By: Chad Murray

Magic Carpathians Project | website | facebook |  bandcamp | 

Released on October 20, 2015 via

We may be a little late to the party here but, this is a fucking incredible album and I’m overjoyed to be reviewing it.

Opening with an indescribable pulse reminiscent of acoustic psytrance masters Hilight Tribe, ‘Phosphene (Rhizoma Version)’ builds up a mesmerising bassline against digiridoo layers and percussive sounds that I can’t distinguish between vocal sampling and drum loop. The vocals are awesome, I have a hard time making out some of the lyrics but, the tone and the delivery are completely engrossing and alluring. The consistency of this track like many others on the album make it a completely unique and spellbinding listening experience. The song title appears to reflect  the psychedelic nature of the music as well as the relaxing introspection it offers.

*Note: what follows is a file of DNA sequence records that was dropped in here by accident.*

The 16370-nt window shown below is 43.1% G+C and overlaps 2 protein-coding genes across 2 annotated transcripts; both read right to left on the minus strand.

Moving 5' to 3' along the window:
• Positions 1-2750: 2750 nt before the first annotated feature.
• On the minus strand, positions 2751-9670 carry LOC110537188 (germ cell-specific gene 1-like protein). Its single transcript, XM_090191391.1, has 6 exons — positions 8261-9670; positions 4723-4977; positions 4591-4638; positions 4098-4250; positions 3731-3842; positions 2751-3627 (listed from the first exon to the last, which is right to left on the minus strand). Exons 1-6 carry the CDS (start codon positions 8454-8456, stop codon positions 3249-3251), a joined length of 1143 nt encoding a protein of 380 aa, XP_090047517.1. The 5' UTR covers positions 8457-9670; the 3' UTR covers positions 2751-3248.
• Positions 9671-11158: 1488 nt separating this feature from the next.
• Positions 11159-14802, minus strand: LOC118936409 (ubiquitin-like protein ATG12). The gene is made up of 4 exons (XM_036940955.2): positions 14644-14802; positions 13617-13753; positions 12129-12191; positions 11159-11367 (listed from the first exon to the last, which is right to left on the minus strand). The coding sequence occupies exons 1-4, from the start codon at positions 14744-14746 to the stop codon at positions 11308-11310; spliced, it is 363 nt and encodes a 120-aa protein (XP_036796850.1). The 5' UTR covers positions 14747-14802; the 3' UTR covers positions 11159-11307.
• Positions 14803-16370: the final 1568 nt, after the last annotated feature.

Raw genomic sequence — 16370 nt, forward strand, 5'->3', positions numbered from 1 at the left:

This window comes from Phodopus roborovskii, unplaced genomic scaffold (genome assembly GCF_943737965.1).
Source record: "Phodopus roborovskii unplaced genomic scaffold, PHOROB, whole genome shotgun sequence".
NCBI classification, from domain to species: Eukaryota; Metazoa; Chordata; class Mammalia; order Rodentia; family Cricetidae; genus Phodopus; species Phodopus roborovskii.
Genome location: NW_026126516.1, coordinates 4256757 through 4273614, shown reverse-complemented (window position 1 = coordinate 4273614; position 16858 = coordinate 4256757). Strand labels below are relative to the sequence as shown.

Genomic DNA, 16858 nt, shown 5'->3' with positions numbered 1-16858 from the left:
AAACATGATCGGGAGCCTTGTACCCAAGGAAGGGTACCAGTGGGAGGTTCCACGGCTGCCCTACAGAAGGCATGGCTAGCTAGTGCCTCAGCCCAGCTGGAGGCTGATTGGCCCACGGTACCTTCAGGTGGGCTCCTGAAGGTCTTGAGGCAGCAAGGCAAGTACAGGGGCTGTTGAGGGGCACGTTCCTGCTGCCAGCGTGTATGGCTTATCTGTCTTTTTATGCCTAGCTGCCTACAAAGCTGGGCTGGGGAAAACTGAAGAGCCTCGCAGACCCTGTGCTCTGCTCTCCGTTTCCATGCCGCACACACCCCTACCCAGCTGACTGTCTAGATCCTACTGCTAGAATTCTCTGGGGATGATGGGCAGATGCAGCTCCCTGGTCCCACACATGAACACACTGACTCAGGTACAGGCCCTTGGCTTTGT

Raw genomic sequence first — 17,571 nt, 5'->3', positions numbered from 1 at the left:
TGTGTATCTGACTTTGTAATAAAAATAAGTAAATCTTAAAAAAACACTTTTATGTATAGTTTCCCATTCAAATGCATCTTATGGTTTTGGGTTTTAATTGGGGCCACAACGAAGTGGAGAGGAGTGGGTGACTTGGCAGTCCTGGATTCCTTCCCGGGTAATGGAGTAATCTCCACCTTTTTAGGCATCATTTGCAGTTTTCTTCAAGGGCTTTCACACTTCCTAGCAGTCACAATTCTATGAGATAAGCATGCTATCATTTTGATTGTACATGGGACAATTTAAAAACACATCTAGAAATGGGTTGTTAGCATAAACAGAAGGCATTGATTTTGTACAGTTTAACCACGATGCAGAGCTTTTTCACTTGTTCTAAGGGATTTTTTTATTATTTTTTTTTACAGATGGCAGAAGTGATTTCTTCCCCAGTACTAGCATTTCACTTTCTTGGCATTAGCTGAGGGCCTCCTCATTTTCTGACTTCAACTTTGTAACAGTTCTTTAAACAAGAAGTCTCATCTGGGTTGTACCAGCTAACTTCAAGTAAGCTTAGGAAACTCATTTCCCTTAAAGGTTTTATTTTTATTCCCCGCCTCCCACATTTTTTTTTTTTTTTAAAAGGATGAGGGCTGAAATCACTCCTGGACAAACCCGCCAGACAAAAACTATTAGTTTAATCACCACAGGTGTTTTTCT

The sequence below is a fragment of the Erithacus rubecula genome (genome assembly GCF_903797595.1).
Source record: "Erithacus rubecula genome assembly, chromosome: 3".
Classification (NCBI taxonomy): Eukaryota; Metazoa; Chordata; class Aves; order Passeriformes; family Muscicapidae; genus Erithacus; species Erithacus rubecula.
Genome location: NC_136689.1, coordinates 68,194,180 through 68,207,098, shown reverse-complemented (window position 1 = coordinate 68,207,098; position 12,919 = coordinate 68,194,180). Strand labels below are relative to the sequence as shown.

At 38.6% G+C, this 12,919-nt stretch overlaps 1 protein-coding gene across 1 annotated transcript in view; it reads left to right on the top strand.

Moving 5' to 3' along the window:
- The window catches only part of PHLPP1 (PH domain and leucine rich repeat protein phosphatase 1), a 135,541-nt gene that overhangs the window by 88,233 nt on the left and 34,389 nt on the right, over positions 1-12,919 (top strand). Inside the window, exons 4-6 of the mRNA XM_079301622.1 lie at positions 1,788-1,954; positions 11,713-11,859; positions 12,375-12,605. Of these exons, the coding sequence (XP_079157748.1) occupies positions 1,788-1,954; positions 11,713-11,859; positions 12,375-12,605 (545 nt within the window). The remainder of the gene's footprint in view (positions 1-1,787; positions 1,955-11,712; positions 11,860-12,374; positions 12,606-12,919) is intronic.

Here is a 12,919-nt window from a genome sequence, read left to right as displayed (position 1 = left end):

‘Xylem’ enters with intoxicating sitars and a mysterious disembodied vocal; not necessarily haunting yet, clearly overwhelmed with sorrow. It’s strange how it is almost calming yet, ultimately concerning. The bubbling beneath the surface and piano work all help to build an impressive sound bed beneath the vocals until the percussion kicks in as a secondary focus. I can’t believe how incredible this actually is and I can only speculate that the band are simply not getting the attention they deserve because of the nature of the Polish music industry. This is possibly the greatest music I’ve ever heard from Poland barring Chopin. It’s an album you absolutely need to hear. If it wasn’t so enrapturing I’d say it’s a masterpiece of relaxing background music but, it transcends both the background and the foreground as an all encapsulating listen. I can almost imagine running through the woods to this track delirious and blissed out with feathers in my hair and paint dripping down my face. Lost in a wilderness of euphoria chanting and throat singing in tribal sublimity. As the track builds to a climax new elements of beautiful keys, warped effects and excellently strummed strings resonate outwards carrying the listener into a trance and then outwards. The conclusion itself is a work of art with deep bassy sounds and light keys married together expertly to settle the listener for the departure.